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Future tech

Are VR headsets only for young male nerds? HTC doesn't think so

HTC Vive turns to new uses for its headsets as it seeks to expand user base

PUBLISHED : Thursday, 25 January, 2018, 6:02am
UPDATED : Thursday, 25 January, 2018, 11:12pm

From weight loss to practising your golf swing to helping students improve their memory – there is more to virtual reality technology than headsets used in gaming, according to HTC Vive. 

The leading Chinese virtual reality brand, which announced the launch of its first offline flagship store in Shenzhen in the second quarter this year, believes these other, less explored uses could help expand the technology’s user base.

“Maybe virtual reality, in the future, will use completely different designs, or be just like the glasses we are wearing. But it will definitely be used just as commonly as the smartphones we see today,” said Alvin Graylin, president of HTC’s Vive virtual reality system in China.

Graylin pointed out that research suggested people wearing virtual reality headsets were inclined to work out more often and achieve better weight loss results. 

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The company cited another study, this time conducted by the Beijing Normal University, which shows that the deployment of virtual reality headsets could noticeably improve students’ memory, with three parameters – recalling quantity, recalling sequence and judgment sequence – showing sharp increases compared with traditional methods. 

Most users of virtual reality technology are by far young and male. An HTC survey conducted in July last year found that 70 per cent of users in China were male, while users 36 years old and above accounted for only 12 per cent.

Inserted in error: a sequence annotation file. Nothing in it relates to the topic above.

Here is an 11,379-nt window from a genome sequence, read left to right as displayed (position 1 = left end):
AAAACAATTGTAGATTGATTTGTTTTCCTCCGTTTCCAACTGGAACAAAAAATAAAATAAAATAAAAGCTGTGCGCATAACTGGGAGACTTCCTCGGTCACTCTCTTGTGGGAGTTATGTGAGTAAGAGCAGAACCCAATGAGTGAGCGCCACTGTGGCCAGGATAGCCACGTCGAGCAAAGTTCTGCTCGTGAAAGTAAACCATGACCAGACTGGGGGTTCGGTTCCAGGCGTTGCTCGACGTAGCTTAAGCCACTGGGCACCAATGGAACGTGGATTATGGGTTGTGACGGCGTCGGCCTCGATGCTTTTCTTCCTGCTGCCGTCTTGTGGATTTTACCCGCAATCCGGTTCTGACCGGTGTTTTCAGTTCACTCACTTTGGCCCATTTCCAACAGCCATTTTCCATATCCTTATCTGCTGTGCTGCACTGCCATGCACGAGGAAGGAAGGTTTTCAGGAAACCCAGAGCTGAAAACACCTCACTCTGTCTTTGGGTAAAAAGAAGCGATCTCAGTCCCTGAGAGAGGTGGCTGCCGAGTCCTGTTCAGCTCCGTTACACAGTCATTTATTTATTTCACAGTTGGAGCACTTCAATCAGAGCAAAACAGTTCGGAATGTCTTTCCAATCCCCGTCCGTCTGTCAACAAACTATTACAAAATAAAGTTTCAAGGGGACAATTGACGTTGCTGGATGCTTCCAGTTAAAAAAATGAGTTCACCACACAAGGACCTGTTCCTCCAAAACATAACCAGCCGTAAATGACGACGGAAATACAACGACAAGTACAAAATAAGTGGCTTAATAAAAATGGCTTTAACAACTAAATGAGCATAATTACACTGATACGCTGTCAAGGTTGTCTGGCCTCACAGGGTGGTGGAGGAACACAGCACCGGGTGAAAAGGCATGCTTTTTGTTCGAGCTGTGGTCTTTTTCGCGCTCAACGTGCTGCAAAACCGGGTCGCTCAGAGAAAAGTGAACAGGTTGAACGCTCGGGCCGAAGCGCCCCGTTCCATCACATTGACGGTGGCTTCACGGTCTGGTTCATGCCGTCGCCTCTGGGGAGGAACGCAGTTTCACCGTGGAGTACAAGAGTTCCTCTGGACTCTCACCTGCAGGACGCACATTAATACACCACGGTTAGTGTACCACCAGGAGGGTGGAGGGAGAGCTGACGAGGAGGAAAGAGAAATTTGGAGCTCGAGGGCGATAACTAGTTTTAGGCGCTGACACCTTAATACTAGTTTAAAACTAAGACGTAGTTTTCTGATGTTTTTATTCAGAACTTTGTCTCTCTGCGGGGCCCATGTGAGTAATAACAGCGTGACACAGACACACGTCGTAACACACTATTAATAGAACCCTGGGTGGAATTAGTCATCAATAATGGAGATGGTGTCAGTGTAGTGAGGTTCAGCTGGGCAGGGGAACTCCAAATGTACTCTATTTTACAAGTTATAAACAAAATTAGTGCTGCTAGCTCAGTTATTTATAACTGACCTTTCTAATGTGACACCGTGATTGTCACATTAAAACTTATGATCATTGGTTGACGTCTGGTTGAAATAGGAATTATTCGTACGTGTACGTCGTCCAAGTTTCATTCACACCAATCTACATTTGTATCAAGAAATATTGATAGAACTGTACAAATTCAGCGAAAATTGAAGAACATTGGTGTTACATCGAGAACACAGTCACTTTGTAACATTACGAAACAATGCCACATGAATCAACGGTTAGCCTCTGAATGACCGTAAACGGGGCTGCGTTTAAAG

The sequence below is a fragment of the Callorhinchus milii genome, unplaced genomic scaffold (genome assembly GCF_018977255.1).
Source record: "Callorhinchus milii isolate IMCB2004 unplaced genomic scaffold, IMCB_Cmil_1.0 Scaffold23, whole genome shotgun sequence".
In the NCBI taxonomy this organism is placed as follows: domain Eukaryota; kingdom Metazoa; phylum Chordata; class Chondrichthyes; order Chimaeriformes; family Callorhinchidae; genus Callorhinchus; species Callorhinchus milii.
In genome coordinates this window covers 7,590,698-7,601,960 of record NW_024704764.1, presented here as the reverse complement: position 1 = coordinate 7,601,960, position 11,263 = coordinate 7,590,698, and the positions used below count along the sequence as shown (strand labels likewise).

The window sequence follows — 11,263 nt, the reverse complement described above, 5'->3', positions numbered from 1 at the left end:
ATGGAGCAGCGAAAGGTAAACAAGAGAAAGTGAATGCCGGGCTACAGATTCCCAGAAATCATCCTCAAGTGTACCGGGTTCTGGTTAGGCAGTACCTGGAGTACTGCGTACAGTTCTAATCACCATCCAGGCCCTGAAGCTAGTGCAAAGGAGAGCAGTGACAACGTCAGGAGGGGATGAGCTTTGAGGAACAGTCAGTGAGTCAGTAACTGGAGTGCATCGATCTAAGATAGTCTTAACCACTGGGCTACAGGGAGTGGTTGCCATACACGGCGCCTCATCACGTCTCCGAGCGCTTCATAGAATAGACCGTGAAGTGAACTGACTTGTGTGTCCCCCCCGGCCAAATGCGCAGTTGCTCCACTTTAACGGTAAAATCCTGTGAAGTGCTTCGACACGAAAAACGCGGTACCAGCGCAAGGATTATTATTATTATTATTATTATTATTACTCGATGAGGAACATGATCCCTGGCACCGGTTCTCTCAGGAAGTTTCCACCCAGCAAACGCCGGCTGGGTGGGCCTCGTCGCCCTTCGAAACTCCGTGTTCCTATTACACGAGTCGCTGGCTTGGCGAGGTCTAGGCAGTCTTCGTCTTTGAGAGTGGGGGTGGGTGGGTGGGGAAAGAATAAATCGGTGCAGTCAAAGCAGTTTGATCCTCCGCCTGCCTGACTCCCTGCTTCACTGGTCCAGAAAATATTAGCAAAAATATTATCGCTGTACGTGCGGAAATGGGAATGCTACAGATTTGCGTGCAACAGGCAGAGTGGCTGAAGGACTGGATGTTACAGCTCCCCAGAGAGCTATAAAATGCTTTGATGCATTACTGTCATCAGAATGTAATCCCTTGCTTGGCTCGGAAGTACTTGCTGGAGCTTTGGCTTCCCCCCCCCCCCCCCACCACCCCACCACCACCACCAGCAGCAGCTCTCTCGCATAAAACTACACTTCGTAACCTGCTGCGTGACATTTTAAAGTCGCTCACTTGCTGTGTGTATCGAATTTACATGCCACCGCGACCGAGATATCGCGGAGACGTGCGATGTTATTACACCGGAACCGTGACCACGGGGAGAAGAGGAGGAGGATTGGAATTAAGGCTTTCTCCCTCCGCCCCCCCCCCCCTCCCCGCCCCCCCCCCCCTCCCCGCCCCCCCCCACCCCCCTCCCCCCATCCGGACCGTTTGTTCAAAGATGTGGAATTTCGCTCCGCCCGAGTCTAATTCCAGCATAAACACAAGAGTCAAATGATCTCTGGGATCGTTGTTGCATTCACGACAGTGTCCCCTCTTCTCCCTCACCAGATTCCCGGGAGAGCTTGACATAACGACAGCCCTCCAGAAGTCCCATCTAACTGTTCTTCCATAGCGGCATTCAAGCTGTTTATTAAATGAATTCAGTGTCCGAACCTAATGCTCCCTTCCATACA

Data from JD.com, meanwhile, indicates that 84 per cent of virtual reality products purchased on its e-commerce platform were bought by male consumers – most of them born after 1990.

New, less explored uses are thus expected to help the industry diversify away from this group and improve sales of virtual reality headsets, which remain a niche market in China.

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HTC Vive’s approach also contrasts with the one taken by Baidu, one of China’s biggest technology companies. iQiyi, the company’s Netflix-style video streaming service, which has ventured into the sector, decided to include a “virtual girlfriend” in its virtual reality headset to entice 18 to 35 year-olds to buy its product. Baidu had to pull the virtual girlfriend from its headsets after a media report in the United States raised concerns that the product promoted disrespectful views towards women.

It [virtual reality technology] will definitely be used just as commonly as the smartphones we see today
Alvin Graylin, president of HTC’s Vive virtual reality system in China

The virtual reality market in China reported sales worth 829 million yuan (US$129.8 million) in 2017, an increase of 11 per cent from 746 million yuan the previous year. And the sector is expected to hit 1.17 billion yuan this year, according to research company GfK. 

“But compared with the smartphone market, where the number of phones in use is more than the population, the penetration rate of virtual reality headset is still tepid, only about 2 per cent to 3 per cent,” said Charlie Cai, a director at GfK. But he said he expected 30 per cent to 40 per cent growth in the virtual reality market in the near future.  

HTC Vive currently accounts for about 38 per cent of virtual reality headset sales in China, and Graylin expects the technology will be used by 5 billion people globally every day by 2025, just like the toothbrush and smartphones.